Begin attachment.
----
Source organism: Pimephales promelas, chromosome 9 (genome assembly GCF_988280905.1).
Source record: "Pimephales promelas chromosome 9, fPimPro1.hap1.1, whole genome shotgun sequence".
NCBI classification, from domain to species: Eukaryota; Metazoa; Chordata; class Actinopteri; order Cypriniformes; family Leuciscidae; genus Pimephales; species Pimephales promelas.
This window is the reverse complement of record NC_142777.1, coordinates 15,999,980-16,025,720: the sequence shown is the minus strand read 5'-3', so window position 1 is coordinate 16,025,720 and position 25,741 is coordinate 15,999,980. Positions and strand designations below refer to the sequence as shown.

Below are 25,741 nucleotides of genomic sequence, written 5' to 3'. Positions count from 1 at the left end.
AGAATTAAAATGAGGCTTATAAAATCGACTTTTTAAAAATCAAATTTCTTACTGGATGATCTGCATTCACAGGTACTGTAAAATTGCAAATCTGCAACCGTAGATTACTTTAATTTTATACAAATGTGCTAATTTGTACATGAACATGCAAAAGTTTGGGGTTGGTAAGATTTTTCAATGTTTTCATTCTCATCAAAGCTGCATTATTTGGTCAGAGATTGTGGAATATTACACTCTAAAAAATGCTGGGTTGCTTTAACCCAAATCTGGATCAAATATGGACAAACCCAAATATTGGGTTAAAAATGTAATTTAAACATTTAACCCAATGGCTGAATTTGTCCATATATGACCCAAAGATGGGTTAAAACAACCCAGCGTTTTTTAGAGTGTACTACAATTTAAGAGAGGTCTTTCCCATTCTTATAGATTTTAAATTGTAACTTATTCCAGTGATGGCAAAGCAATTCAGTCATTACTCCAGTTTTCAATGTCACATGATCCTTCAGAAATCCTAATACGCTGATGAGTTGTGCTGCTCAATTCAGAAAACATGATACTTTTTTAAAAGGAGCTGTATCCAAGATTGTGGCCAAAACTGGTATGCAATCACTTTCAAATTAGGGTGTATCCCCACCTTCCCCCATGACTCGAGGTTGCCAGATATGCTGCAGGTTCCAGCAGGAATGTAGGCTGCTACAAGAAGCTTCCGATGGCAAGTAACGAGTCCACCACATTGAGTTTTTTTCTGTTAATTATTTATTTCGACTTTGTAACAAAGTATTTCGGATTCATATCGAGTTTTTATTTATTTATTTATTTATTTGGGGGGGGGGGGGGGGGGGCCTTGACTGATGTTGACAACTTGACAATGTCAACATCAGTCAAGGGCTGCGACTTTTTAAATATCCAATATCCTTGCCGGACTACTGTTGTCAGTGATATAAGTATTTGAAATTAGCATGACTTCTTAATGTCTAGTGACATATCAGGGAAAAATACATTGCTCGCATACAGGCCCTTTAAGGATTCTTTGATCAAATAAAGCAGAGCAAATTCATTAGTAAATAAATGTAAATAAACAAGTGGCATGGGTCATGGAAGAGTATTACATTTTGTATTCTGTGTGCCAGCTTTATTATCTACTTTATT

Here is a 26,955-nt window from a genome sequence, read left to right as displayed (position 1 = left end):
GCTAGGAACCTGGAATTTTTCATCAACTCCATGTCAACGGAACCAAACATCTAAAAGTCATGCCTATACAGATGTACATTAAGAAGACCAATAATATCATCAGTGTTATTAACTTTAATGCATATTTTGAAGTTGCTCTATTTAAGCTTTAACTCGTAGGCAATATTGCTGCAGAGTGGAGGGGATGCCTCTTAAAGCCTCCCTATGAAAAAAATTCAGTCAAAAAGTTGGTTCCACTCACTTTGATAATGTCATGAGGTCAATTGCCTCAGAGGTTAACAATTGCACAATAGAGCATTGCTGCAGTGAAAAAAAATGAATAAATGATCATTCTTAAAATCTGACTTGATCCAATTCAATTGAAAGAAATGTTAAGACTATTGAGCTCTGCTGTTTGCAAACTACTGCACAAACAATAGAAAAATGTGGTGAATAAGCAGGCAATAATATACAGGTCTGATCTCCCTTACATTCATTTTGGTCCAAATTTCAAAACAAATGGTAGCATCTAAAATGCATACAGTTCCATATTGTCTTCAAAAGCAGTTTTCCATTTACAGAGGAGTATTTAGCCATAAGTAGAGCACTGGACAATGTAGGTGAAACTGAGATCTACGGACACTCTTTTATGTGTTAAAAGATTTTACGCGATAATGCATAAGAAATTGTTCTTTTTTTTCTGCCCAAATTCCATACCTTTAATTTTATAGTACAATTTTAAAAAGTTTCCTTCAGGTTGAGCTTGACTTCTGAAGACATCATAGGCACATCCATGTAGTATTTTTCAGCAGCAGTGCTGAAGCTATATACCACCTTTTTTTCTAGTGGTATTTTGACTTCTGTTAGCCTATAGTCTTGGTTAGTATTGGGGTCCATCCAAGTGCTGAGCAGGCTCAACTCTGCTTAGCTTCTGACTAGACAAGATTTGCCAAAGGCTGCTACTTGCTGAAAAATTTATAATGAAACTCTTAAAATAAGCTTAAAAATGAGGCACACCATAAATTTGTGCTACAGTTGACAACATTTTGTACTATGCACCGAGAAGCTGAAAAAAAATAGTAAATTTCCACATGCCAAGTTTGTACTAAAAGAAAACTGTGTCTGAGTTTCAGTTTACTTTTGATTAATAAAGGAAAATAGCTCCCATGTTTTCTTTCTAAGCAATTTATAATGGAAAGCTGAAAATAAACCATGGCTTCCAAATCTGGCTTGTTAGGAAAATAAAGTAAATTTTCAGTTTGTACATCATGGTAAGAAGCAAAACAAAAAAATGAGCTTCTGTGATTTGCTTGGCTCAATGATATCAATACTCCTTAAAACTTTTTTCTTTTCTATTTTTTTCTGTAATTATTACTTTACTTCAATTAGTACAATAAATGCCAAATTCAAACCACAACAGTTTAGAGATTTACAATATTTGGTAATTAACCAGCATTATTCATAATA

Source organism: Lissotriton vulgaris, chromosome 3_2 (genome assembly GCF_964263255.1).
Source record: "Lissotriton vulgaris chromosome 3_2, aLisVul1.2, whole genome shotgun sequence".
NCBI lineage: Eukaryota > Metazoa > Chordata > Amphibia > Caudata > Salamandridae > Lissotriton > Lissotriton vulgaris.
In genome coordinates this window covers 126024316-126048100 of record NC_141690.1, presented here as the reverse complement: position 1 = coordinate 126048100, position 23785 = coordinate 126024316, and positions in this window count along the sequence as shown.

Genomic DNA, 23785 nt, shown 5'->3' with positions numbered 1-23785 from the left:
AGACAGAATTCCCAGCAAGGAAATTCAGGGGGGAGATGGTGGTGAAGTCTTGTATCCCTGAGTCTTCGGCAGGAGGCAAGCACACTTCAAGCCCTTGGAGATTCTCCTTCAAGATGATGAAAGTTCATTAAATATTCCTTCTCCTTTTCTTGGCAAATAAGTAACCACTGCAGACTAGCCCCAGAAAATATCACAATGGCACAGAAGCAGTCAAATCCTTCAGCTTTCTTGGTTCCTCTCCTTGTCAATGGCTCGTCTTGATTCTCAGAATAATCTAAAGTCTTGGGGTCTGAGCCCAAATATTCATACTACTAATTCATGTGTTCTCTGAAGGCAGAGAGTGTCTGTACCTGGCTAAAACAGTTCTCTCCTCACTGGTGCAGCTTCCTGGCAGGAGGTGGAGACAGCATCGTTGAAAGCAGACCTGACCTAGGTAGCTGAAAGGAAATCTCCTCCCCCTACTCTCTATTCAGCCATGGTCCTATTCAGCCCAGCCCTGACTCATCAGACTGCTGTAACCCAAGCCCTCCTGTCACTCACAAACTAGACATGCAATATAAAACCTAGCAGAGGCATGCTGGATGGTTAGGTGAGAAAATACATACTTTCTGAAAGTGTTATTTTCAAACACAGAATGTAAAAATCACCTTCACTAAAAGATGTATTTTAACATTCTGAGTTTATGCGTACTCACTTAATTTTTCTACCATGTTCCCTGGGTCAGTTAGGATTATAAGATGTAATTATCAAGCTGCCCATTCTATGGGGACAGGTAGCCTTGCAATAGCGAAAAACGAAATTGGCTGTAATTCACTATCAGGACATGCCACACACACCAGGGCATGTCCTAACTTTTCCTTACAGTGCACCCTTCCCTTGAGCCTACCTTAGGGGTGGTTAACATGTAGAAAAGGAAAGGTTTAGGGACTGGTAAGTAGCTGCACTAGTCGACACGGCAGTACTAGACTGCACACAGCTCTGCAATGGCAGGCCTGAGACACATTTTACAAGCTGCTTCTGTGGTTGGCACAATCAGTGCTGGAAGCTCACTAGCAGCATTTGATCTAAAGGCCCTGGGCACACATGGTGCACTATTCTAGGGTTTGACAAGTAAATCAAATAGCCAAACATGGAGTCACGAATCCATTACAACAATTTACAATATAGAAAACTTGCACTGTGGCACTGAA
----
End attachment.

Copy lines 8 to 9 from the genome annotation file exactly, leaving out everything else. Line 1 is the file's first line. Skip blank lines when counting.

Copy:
GCTAGGAACCTGGAATTTTTCATCAACTCCATGTCAACGGAACCAAACATCTAAAAGTCATGCCTATACAGATGTACATTAAGAAGACCAATAATATCATCAGTGTTATTAACTTTAATGCATATTTTGAAGTTGCTCTATTTAAGCTTTAACTCGTAGGCAATATTGCTGCAGAGTGGAGGGGATGCCTCTTAAAGCCTCCCTATGAAAAAAATTCAGTCAAAAAGTTGGTTCCACTCACTTTGATAATGTCATGAGGTCAATTGCCTCAGAGGTTAACAATTGCACAATAGAGCATTGCTGCAGTGAAAAAAAATGAATAAATGATCATTCTTAAAATCTGACTTGATCCAATTCAATTGAAAGAAATGTTAAGACTATTGAGCTCTGCTGTTTGCAAACTACTGCACAAACAATAGAAAAATGTGGTGAATAAGCAGGCAATAATATACAGGTCTGATCTCCCTTACATTCATTTTGGTCCAAATTTCAAAACAAATGGTAGCATCTAAAATGCATACAGTTCCATATTGTCTTCAAAAGCAGTTTTCCATTTACAGAGGAGTATTTAGCCATAAGTAGAGCACTGGACAATGTAGGTGAAACTGAGATCTACGGACACTCTTTTATGTGTTAAAAGATTTTACGCGATAATGCATAAGAAATTGTTCTTTTTTTTCTGCCCAAATTCCATACCTTTAATTTTATAGTACAATTTTAAAAAGTTTCCTTCAGGTTGAGCTTGACTTCTGAAGACATCATAGGCACATCCATGTAGTATTTTTCAGCAGCAGTGCTGAAGCTATATACCACCTTTTTTTCTAGTGGTATTTTGACTTCTGTTAGCCTATAGTCTTGGTTAGTATTGGGGTCCATCCAAGTGCTGAGCAGGCTCAACTCTGCTTAGCTTCTGACTAGACAAGATTTGCCAAAGGCTGCTACTTGCTGAAAAATTTATAATGAAACTCTTAAAATAAGCTTAAAAATGAGGCACACCATAAATTTGTGCTACAGTTGACAACATTTTGTACTATGCACCGAGAAGCTGAAAAAAAATAGTAAATTTCCACATGCCAAGTTTGTACTAAAAGAAAACTGTGTCTGAGTTTCAGTTTACTTTTGATTAATAAAGGAAAATAGCTCCCATGTTTTCTTTCTAAGCAATTTATAATGGAAAGCTGAAAATAAACCATGGCTTCCAAATCTGGCTTGTTAGGAAAATAAAGTAAATTTTCAGTTTGTACATCATGGTAAGAAGCAAAACAAAAAAATGAGCTTCTGTGATTTGCTTGGCTCAATGATATCAATACTCCTTAAAACTTTTTTCTTTTCTATTTTTTTCTGTAATTATTACTTTACTTCAATTAGTACAATAAATGCCAAATTCAAACCACAACAGTTTAGAGATTTACAATATTTGGTAATTAACCAGCATTATTCATAATA

Source organism: Lissotriton vulgaris, chromosome 3_2 (genome assembly GCF_964263255.1).